You would think somebody who’s been in office seven years would have a record to run on as he seeks a third term as county supervisor.
Not Ed Scofield. According to him, the one issue to consider in his campaign against Alta Sierra insurance firm owner Richard Harris is: “Do we want to be a pot county, or do we want to control it?”
That’s probably a wise political move. It’s clear that pot is the current local hot button issue, specifically Measure W, which would ban outdoor cultivation of medical marijuana and limit legitimate users to growing 12 plants indoors. The measure’s on the June ballot, and Scofield thinks it’s a winner.
Certainly, Scofield has little to point to in the way of accomplishments. His web site, edscofield.com, provides a laundry list of what he stands for, but nothing about what he’s actually accomplished. When he was chair of the supes, his No. 1 goal was to be a prudent steward of the people’s money.
Ah, Ed, that’s one of the basic requirements of the job, not the major goal.
Scofield is a conservative who believes that the less government we have, the better–especially if it’s going cost money. But that doesn’t mean he’s a do nothing. Back in 2013, he wasted several hours of the supervisors’ time by sponsoring testimony from Doyle Shamley, a New World Order wacho who tried to convince the supes that they have the right to take control of roads within National Forests because state and local laws have precedence over federal laws.
Shamley’s testimony was not well received–at least by Scofield’s fellow supervisors. Supervisor Nate Beason thought Shamley’s theory was nonsense, which may be why Scofield teamed up with Supervisor Terry Lamphier–probably the only time ever–to vote against Beason’s outdoor events ordinance a year later.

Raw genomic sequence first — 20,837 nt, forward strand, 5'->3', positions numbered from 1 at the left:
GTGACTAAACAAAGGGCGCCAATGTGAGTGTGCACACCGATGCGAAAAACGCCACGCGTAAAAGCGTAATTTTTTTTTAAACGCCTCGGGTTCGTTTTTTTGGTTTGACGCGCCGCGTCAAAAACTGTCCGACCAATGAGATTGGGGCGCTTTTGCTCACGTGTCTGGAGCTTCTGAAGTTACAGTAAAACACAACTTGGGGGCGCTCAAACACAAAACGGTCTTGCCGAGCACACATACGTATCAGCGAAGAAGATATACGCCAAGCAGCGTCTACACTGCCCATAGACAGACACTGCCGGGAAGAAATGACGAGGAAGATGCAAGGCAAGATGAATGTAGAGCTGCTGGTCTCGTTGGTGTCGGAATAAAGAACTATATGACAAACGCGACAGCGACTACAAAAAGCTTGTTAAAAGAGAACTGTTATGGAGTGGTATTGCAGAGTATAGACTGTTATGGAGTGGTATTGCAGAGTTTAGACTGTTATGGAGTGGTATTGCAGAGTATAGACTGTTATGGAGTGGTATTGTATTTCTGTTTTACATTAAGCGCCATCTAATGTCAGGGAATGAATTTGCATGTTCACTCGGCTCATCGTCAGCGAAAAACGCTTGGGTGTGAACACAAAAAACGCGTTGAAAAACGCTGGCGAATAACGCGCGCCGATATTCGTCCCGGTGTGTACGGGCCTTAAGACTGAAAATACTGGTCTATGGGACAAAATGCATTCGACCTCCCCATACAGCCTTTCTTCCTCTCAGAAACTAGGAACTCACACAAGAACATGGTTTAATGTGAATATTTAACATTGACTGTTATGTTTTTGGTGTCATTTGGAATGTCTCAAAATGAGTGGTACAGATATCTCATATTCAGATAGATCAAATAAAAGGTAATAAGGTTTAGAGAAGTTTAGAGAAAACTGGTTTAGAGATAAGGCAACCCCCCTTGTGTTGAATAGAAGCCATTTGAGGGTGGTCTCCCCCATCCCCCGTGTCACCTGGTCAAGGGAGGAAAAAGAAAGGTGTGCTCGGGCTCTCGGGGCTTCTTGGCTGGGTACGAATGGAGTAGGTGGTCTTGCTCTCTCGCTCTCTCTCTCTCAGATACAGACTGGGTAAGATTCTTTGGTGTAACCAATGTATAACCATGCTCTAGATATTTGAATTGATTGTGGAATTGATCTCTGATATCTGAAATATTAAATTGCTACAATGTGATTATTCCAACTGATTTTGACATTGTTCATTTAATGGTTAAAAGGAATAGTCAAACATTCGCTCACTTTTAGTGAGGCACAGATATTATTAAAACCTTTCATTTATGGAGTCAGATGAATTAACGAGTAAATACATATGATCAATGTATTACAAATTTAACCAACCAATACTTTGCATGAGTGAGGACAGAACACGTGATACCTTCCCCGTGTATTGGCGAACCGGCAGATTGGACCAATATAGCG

But Scofield was onboard late last year when four of the supes–Richard Anderson apparently didn’t sign on–teamed with Sheriff Keith Royal to choreograph a total ban on the outdoor cultivation of medical marijuana.
Showing the kind of leadership for which they are known, they let Royal lead the effort publicly, but the votes were already in when the sheriff staged his dog and pony show on the evils of pot for the public at the Rood Center. Now the public gets to express its opinion June 7.
If you’re looking for an alternative in District 2, Harris is nothing to get excited about. He decided to run at the last minute, and had no campaign manager or treasurer when he filed his papers. Harris is apparently so unfamiliar with county government that he didn’t know supervisor is a paid position, according to The Union. Really.
Okay folks, you decide.
TWO MORE THINGS: As of April 30, Scofield’s biggest campaign contributor was Eddie Garcia, a leader in the effort to defeat a badly needed tax increase to fund the operations of the Higgins Fire District. Now Higgins has to reduce its operations, increasing the fire danger in the South County. Scofield’s okay with this? Finally, CABPRO–which sponsored Shamley’s visit to Nevada County–has come out in opposition to Measure W.